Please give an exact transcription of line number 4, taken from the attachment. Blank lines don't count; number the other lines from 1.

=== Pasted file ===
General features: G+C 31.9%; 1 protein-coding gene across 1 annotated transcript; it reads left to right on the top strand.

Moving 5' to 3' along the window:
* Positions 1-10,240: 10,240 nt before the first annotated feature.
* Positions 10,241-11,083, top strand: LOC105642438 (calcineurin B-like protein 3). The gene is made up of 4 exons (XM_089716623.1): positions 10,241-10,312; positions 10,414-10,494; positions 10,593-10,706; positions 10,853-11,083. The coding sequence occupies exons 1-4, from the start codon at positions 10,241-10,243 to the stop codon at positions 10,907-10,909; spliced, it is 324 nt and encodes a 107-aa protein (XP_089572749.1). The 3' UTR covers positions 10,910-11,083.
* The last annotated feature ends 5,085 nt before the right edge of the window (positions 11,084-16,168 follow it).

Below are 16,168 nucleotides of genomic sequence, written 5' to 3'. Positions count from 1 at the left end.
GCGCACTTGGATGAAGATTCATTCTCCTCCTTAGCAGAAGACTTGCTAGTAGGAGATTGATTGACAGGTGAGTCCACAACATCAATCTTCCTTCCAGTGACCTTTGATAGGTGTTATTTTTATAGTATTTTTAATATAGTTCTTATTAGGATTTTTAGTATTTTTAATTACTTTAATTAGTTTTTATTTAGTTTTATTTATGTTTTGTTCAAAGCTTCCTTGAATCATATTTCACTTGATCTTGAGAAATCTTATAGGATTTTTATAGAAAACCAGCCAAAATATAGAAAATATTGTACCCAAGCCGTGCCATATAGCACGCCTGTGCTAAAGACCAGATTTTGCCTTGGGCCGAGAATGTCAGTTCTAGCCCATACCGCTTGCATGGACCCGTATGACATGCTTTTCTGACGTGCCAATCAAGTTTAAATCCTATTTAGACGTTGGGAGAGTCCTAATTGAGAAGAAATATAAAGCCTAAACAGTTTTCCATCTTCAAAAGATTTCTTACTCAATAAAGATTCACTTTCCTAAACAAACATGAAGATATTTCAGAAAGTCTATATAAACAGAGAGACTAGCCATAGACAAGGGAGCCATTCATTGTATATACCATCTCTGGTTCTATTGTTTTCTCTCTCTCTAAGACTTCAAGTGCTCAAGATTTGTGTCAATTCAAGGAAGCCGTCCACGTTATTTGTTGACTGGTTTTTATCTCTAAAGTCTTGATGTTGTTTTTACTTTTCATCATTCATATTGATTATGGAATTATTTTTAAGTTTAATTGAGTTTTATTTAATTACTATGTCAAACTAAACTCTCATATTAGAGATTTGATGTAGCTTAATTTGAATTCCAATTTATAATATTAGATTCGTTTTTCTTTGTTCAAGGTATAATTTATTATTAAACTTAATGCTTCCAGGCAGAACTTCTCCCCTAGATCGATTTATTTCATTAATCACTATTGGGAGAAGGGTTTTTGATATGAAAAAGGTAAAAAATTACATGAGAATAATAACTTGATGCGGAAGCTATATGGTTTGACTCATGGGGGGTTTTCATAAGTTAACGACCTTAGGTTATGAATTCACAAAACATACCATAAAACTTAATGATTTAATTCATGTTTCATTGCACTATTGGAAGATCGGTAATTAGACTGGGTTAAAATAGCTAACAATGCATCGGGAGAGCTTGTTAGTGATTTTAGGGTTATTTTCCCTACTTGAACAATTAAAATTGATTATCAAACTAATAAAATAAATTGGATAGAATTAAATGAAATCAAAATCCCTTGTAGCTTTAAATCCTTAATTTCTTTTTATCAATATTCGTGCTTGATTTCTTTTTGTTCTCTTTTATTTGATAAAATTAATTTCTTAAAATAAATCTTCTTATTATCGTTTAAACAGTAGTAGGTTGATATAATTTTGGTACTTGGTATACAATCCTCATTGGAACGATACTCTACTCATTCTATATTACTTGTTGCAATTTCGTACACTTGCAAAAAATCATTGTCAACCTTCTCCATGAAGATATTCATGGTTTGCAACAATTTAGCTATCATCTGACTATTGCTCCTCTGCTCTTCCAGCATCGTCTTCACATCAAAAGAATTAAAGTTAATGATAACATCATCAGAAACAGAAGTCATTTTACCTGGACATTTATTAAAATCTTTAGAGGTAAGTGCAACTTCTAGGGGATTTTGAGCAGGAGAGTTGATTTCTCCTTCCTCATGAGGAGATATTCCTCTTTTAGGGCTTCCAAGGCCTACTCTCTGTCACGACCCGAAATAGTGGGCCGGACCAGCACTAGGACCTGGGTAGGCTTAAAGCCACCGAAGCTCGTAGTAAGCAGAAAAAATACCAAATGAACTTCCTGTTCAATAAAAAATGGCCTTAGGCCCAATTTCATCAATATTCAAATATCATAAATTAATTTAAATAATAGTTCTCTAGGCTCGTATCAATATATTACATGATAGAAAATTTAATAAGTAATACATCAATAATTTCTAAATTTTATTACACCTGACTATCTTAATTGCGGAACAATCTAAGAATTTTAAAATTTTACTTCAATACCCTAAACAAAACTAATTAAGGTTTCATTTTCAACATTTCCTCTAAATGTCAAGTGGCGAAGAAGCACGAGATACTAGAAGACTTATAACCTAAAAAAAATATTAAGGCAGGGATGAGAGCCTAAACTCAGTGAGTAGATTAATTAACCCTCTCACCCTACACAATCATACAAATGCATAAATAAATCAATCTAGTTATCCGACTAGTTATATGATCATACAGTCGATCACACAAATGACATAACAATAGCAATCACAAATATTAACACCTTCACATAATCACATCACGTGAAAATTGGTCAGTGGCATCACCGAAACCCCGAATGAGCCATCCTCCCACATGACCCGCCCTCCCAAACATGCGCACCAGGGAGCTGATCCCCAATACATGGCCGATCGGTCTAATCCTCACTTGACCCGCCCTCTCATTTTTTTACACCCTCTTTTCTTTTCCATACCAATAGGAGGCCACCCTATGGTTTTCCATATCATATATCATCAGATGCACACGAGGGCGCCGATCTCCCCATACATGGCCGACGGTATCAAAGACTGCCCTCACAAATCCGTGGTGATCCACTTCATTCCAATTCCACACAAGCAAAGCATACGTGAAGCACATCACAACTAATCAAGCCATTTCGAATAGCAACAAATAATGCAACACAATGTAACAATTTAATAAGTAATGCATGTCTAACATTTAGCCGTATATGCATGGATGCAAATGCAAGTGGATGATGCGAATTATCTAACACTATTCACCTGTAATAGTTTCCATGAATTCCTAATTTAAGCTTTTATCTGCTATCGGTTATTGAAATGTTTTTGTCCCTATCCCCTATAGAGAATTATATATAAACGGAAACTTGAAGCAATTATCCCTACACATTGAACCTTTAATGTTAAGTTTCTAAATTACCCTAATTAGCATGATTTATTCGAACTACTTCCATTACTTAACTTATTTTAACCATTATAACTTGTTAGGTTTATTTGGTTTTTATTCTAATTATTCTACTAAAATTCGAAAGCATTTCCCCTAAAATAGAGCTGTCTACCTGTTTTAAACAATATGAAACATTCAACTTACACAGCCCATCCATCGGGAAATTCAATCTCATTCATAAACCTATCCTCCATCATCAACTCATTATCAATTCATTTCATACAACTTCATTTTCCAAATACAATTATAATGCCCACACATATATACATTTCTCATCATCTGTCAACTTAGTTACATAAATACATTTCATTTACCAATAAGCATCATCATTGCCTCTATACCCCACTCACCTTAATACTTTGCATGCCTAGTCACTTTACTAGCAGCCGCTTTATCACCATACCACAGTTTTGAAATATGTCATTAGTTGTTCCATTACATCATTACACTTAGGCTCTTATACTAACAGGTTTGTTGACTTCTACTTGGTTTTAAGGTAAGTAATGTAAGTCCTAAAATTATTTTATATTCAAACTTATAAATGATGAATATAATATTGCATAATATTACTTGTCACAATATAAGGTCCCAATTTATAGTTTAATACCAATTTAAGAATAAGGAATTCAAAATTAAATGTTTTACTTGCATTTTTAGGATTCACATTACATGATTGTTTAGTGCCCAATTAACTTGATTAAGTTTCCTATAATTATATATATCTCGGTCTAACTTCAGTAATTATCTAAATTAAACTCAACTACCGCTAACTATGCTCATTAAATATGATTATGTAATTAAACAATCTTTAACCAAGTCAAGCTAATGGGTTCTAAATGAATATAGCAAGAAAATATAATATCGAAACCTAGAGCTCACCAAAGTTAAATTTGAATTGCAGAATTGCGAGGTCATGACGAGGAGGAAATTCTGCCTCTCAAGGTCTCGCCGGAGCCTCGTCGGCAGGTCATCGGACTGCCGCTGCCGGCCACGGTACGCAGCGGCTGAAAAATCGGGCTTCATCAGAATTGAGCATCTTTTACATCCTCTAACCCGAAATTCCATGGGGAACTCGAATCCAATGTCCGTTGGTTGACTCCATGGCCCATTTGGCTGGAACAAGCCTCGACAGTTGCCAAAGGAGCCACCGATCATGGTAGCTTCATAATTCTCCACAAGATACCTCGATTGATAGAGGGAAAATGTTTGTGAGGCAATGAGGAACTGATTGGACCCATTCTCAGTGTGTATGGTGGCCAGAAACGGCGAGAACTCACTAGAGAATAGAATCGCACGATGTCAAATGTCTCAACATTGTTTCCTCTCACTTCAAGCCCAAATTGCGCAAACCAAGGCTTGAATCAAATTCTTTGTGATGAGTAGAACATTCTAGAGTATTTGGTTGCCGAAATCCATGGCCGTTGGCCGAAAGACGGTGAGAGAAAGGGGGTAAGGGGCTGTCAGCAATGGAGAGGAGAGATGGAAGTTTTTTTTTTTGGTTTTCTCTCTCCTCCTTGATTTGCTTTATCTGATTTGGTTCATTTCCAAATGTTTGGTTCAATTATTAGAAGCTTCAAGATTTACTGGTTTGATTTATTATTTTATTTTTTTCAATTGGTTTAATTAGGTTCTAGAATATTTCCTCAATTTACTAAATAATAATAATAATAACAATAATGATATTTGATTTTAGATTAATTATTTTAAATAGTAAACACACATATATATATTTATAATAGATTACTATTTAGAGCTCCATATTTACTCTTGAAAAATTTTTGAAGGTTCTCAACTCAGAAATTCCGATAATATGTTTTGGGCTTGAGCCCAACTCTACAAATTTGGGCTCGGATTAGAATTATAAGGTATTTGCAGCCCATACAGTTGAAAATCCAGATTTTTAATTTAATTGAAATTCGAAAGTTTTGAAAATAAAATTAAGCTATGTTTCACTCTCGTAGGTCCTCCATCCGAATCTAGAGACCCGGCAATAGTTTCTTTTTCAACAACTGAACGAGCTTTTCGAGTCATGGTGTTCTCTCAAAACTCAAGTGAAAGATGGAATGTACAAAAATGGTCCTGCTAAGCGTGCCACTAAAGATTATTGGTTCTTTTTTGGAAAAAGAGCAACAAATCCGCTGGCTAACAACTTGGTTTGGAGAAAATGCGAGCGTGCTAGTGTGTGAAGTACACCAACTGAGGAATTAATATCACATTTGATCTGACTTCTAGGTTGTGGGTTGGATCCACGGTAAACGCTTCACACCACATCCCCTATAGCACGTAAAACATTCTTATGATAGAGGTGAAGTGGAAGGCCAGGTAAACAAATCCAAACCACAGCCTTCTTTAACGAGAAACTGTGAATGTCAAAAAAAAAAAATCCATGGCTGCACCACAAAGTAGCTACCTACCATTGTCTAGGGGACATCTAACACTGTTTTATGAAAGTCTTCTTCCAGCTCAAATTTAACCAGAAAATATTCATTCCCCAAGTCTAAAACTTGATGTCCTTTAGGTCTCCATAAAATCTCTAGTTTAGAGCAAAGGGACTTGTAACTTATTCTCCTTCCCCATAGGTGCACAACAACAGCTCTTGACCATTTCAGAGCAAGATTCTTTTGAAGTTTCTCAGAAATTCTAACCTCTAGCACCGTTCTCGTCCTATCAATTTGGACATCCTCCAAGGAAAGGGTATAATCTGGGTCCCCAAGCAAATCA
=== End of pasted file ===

* Positions 10,241-11,083, top strand: LOC105642438 (calcineurin B-like protein 3). The gene is made up of 4 exons (XM_089716623.1): positions 10,241-10,312; positions 10,414-10,494; positions 10,593-10,706; positions 10,853-11,083. The coding sequence occupies exons 1-4, from the start codon at positions 10,241-10,243 to the stop codon at positions 10,907-10,909; spliced, it is 324 nt and encodes a 107-aa protein (XP_089572749.1). The 3' UTR covers positions 10,910-11,083.